The Horror Inside Eastern Cape Hospitals

Ray Hartle

NEWS

First Published Sunday, June 18 2023 in:


Twenty-seven-year-old East London teacher Zimbini* was very excited when she fell pregnant in 2022 and looked forward to the birth of her son.

“Part of me wanted to be pregnant only once I was married, but I felt that I was 27 and working, so it was fine. I was really looking forward to the baby,” she told City Press. 

However, excitement turned to horror after she was admitted to the city’s Frere hospital in April this year. First the maternity doctors kept her in an induced labour state for two days. Then they left her waiting for three hours at the door of the department’s only operating theatre because Caesarean section deliveries were backed up.

Once she was finally in theatre, they struggled to deliver her baby, resulting in it being stillborn. 

Then, due to her bleeding on the operating table, doctors performed a subtotal hysterectomy, removing her womb. Zimbini spent weeks recovering in the hospital and also had to undergo dialysis, since her kidneys had been damaged due to the loss of blood.

Her horrific experience is the latest botched birthing procedure in an Eastern Cape hospital, coming to light in the week that government started shepherding the National Health Insurance (NHI) Bill through Parliament. 

Eastern Cape facilities are among the worst in the countrywide malaise that is state-funded health. 

The province has a contingent liability of almost R40 billion for medico-legal claims arising from staff negligence, particularly in the treatment of pregnant women and infants being born with cerebral palsy due to brain damage.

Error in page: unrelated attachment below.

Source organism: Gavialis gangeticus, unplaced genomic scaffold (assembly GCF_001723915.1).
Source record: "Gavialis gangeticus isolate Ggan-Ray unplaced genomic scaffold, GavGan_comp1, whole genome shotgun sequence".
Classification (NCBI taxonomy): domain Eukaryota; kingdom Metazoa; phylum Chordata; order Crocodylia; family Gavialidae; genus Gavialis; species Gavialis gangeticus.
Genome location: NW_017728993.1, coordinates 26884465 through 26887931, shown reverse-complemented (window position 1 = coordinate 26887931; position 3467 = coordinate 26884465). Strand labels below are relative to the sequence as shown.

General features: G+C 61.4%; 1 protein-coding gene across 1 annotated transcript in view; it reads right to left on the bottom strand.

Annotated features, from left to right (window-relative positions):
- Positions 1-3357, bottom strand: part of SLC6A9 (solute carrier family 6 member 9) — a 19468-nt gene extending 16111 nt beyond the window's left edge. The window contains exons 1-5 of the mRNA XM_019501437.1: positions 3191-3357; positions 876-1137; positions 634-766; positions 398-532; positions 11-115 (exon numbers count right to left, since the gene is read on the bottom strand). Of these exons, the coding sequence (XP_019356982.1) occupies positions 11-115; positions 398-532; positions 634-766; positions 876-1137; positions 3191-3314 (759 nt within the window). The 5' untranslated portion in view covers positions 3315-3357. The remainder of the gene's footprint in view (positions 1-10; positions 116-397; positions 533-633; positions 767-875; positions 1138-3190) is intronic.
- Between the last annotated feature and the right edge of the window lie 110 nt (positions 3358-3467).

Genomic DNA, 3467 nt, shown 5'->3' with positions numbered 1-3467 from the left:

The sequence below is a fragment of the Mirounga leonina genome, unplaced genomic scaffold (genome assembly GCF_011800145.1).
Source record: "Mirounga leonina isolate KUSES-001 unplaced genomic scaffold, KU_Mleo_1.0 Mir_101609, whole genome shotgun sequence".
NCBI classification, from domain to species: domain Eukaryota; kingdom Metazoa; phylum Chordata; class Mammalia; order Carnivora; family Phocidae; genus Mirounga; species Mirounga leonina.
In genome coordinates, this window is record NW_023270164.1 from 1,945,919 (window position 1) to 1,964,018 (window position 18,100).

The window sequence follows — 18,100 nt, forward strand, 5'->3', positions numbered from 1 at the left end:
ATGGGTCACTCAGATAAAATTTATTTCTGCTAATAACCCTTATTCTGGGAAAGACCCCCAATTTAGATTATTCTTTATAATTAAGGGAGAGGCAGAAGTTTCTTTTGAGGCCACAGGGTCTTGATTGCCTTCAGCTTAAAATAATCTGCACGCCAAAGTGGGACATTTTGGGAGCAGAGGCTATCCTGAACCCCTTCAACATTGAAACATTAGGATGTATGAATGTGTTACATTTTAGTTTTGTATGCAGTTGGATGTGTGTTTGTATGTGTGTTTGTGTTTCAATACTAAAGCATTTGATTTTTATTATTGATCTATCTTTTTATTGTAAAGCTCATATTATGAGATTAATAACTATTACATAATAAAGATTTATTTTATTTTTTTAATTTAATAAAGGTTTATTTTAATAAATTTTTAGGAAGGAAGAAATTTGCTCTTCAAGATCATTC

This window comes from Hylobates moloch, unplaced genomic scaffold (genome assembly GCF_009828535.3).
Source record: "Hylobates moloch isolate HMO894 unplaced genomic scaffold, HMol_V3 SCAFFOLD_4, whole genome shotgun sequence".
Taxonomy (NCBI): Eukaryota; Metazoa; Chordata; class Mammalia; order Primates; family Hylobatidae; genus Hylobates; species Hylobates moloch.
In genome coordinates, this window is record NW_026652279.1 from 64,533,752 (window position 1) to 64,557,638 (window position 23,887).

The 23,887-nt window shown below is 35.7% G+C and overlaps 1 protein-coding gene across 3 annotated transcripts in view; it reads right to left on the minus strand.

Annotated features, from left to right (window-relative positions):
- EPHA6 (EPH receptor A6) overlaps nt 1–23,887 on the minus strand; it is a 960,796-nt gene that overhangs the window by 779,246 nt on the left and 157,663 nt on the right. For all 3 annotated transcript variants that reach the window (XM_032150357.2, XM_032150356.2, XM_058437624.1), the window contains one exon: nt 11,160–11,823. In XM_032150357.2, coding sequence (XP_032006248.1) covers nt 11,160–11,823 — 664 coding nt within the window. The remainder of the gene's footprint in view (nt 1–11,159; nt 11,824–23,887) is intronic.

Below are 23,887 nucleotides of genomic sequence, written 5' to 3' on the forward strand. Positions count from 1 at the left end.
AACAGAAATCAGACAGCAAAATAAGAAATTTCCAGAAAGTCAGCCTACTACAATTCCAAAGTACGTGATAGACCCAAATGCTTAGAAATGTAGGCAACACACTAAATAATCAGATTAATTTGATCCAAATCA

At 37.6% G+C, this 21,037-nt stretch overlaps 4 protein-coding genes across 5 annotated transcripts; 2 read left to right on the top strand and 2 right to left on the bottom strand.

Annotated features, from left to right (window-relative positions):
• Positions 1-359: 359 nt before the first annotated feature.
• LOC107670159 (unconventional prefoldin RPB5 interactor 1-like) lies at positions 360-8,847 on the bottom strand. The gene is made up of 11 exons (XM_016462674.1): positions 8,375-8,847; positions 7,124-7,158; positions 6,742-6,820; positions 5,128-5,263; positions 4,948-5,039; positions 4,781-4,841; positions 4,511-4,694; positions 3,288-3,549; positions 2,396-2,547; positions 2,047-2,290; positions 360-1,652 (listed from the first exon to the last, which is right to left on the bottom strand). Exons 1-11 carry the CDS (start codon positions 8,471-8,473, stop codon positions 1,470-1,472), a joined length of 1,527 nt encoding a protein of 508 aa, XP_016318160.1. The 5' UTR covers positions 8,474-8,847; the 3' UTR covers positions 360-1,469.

ZIMBINI’S ORDEAL

Zimbini’s case shows that patients admitted to a tertiary hospital in a large urban metro are not immune from infrastructural shortcomings, egregious negligence or wilful disregard of a patient’s critical condition.

Nurses at a clinic a short drive away from Frere had referred her to the hospital for immediate admission on Monday, April 17, after realising that her blood pressure had risen.

Two days later, the hospital’s maternity staff began inducing labour. Another two days passed without any progress in it.

I was worried that my pains weren’t going away. The nurses said the baby’s heart was beating well, but in the notes in my folder, which I saw much later, they’d written that the reading on the cardiotocography [CTG, which measures the foetal heartbeat] was poor.

Only on the Friday did a doctor decide that Zimbini needed a Caesarean section to deliver her baby, but she had to wait outside the operating theatre doors behind other patients in the queue.

A shortage of CTG machines – two were being rotated among six patients at the time Zimbini was induced – and the bottleneck in the maternity theatre were both confirmed to City Press by a Frere staff member.

“I wasn’t in a good state of mind,” recalled Zimbini. “They gave me an injection for pain. I heard the doctor telling others in the theatre that the baby didn’t want to come out – it was stuck. After that, the lights went out for me.”